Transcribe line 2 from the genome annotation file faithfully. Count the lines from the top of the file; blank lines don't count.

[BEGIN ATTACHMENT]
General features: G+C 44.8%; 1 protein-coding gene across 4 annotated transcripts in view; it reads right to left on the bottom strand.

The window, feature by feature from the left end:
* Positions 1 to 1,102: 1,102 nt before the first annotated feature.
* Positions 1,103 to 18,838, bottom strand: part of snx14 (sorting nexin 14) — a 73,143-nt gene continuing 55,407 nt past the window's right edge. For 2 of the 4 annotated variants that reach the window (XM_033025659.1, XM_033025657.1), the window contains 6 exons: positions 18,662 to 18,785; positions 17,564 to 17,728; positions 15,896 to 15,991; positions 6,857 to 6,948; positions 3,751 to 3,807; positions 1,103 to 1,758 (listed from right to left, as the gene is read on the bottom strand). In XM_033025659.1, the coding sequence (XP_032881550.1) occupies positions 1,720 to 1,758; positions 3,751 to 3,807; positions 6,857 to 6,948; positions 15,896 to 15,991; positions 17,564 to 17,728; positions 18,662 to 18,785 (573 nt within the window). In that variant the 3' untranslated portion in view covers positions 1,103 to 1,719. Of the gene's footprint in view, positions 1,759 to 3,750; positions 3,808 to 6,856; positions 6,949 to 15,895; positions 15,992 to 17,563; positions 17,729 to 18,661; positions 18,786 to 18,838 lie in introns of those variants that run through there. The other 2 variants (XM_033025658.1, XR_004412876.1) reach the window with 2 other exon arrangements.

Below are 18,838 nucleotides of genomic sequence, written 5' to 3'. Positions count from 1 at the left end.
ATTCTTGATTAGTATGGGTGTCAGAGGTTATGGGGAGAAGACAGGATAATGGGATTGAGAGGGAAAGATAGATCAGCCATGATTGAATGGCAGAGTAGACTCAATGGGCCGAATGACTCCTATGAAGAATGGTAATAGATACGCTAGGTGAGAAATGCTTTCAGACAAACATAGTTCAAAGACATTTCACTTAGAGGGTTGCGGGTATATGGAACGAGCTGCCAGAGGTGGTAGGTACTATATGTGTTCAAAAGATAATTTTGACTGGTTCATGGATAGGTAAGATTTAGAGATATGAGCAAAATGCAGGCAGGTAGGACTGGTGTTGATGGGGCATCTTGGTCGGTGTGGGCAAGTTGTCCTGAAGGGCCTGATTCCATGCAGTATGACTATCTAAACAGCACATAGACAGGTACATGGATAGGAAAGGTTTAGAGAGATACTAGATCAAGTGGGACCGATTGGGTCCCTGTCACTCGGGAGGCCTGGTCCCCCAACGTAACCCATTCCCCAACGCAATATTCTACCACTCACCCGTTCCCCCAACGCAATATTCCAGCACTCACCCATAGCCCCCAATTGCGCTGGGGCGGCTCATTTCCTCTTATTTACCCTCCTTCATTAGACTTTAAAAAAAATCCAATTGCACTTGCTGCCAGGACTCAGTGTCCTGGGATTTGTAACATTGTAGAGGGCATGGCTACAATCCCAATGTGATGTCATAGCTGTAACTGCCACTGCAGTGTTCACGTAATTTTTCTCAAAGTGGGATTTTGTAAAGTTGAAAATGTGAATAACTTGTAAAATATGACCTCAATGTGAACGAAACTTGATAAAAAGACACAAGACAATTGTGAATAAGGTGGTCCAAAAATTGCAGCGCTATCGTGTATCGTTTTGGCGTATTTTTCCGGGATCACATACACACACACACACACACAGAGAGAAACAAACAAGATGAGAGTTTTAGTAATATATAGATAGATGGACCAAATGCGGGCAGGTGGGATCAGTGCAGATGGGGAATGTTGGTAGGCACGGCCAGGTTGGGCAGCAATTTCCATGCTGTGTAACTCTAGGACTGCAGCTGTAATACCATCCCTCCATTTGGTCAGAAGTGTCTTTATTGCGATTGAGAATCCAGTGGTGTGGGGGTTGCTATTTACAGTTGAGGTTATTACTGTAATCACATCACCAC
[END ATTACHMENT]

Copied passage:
The window, feature by feature from the left end: